Current classification of malignant tumours in gynecological oncology – part II


Authors: B. Sehnal 1;  D. Driák 1 ;  E. Kmoníčková 2;  M. Dvorská 1;  M. Hósová 3;  K. Citterbart 1;  M. Halaška 1;  D. Kolařík 1
Authors‘ workplace: Gynekologicko-porodnická klinika, 1. LF UK a FN Na Bulovce, Praha, přednosta prof. MUDr. M. Halaška, DrSc. 1;  Ústav radiační onkologie, 1. LF UK a FN Na Bulovce, Praha, přednostka prof. MUDr. J. Abrahámová, DrSc. 2;  Patologicko-anatomické oddělení, 1. LF UK a FN Na Bulovce, Praha, primářka MUDr. K. Benková 3
Published in: Ceska Gynekol 2011; 76(5): 360-366

Overview

Objective:
Review of new staging systems for gynaecological cancers and their impact on prognosis and planning treatment.

Design:
Review article.

Setting:
Department of Gynaecology and Obstetrics, First Faculty of Medicine and University Hospital Na Bulovce, Charles University, Prague; Department of Radiotherapeutic Oncology, First Faculty of Medicine and University Hospital Na Bulovce, Charles University, Prague; Department of Pathology, University Hospital Na Bulovce, Prague.

Results:
Every staging system should have 3 basic characteristics: it must be valid, reliable, and practical. Over the years, these staging classifications - with the exception of cervical cancer and gestational trophoblastic neoplasia - have shifted from a clinical to a surgical-pathological basis. Changes based on new findings were proposed in 2008 by the FIGO Committee on Gynecologic Oncology, approved in September 2008 by the FIGO Executive Board, and published in 2009. The greatest changes were made in the new staging system for carcinoma of the vulva and others in the new staging systems for carcinoma of the cervix and carcinoma of the endometrium. A new stanging system was also created for uterina sarcomas, based on the criteria used in other soft tissue sarcomas. A clinical staging system for carcinoma of cervix continues because surgical staging cannot be employed worldwide (especially in third world countries). Stage 0 has been deleted from the staging of all tumours, since it is pre-invasive lesion and it is not an invasive tumour. In the revised staging system for carcinoma of the endometrium, four fundamental changes have occurred, which will be discussed. Carcinosarcoma is still staged identically to carcinoma of the endometrium. A completely new staging system was created for adenosarcomas, along with an almost identical staging system for leiomyosarcoma and endometrial stromal sarcoma. The staging system for carcinoma of ovary and Fallopian tube remains without changes.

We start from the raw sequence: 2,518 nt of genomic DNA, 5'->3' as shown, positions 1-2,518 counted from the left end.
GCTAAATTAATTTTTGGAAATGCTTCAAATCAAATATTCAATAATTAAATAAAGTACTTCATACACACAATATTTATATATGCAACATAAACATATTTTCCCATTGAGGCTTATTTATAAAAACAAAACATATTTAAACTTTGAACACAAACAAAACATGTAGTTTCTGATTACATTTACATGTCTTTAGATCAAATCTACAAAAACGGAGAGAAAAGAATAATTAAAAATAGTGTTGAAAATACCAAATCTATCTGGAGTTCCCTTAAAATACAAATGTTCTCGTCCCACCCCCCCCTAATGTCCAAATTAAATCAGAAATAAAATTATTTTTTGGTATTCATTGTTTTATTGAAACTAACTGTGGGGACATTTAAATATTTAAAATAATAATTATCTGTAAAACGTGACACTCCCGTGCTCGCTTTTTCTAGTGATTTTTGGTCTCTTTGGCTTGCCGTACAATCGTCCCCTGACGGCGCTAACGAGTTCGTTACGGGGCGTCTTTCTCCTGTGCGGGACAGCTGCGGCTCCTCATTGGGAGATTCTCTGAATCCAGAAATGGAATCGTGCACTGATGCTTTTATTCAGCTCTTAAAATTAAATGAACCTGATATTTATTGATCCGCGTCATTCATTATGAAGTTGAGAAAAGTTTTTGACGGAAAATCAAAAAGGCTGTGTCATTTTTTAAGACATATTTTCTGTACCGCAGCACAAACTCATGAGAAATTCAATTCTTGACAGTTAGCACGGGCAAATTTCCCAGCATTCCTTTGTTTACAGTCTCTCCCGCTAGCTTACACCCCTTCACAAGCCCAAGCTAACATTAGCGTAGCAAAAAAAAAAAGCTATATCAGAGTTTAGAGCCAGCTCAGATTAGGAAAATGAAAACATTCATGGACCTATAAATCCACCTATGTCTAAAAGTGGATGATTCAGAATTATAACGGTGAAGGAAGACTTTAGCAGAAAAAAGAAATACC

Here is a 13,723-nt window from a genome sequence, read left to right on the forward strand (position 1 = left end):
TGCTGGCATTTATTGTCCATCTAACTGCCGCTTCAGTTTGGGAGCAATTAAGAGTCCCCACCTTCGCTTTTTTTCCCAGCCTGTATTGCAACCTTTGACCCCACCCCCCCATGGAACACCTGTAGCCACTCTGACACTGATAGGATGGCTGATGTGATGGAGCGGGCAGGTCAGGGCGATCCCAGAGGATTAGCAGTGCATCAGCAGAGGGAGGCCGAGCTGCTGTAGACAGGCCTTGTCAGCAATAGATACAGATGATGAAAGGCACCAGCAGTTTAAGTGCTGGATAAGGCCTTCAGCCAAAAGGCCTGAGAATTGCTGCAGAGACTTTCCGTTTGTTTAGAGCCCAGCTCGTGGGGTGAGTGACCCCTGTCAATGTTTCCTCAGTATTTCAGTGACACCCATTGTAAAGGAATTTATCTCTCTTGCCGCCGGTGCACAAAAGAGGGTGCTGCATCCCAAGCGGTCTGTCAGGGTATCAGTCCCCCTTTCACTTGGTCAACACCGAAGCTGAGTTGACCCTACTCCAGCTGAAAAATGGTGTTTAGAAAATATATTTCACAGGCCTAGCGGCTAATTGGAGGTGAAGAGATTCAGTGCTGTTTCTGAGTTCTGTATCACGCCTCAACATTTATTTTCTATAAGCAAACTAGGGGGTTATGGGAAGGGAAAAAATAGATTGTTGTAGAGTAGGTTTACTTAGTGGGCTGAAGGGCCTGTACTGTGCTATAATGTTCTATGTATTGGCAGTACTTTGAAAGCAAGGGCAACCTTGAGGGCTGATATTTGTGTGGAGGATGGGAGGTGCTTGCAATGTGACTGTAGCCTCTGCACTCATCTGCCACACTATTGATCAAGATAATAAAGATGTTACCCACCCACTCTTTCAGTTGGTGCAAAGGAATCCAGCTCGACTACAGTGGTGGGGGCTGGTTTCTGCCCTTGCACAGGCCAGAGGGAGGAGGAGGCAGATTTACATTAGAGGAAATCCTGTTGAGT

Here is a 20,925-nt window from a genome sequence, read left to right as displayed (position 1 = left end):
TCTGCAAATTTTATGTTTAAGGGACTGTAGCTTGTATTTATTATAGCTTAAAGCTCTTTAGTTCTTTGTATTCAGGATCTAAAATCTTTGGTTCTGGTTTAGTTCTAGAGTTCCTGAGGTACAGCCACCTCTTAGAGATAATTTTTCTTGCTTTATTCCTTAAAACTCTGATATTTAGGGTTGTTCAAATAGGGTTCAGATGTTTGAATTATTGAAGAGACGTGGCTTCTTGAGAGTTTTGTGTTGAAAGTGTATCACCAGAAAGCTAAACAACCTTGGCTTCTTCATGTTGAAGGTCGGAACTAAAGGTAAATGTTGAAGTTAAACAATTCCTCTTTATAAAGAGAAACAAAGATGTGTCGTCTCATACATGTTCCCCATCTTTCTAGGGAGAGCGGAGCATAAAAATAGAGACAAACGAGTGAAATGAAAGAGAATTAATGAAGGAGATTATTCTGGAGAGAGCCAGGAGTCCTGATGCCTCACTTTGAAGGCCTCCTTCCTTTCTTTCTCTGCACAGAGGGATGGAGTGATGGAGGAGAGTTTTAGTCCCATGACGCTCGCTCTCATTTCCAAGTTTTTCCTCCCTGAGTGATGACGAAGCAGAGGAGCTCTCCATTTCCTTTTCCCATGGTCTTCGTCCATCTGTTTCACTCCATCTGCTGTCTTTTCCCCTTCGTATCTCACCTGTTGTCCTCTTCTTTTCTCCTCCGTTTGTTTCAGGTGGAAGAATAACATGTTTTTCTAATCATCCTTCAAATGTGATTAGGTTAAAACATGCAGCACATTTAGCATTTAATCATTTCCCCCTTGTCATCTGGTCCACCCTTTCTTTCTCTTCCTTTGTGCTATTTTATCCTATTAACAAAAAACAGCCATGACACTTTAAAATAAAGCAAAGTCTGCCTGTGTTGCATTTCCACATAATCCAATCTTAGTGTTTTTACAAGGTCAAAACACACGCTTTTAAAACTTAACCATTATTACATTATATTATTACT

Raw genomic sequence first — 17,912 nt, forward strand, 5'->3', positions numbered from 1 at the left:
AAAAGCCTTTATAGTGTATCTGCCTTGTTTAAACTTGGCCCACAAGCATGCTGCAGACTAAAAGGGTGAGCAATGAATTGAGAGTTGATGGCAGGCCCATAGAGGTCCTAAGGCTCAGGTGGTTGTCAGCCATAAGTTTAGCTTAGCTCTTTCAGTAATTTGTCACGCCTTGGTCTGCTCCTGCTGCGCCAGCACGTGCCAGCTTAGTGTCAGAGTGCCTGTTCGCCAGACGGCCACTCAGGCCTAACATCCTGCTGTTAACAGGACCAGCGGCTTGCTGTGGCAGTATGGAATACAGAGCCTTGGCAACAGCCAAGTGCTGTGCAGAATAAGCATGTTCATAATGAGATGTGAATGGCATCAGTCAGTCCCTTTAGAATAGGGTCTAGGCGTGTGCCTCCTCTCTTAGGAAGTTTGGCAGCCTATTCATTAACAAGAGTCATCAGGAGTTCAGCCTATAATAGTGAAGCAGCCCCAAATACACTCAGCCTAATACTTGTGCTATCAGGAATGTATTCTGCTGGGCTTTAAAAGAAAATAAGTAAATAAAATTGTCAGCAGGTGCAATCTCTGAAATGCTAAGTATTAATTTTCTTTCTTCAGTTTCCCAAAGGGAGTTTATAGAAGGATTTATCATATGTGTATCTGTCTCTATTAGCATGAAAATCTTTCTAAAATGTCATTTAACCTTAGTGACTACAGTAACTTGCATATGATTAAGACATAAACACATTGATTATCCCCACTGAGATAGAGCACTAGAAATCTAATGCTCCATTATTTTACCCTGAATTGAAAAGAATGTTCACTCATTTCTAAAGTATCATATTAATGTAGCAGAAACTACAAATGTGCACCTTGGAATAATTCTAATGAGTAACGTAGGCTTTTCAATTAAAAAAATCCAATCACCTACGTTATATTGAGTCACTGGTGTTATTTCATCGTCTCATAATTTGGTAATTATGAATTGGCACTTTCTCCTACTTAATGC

Conclusion:
Since medical research and practice in the field of oncology have shown explosive growth, the staging of some of the gynaecological cancers did not give a good spread of prognostic groupings. Therefore, revised FIGO and TNM staging system has been structured to represent major prognostic factors in predicting patients’ outcomes and lending order to the complex dynamic behavior of gynaecological cancers. The purpose of good staging system is to offer a classification of the extent of gynaecological cancer in order to provide a method of conveying one’s clinical experience to others for the comparison of treatment methods.

Key words:
staging, gynaecological oncology, FIGO, TNM.


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Paediatric gynaecology Gynaecology and obstetrics Reproduction medicine
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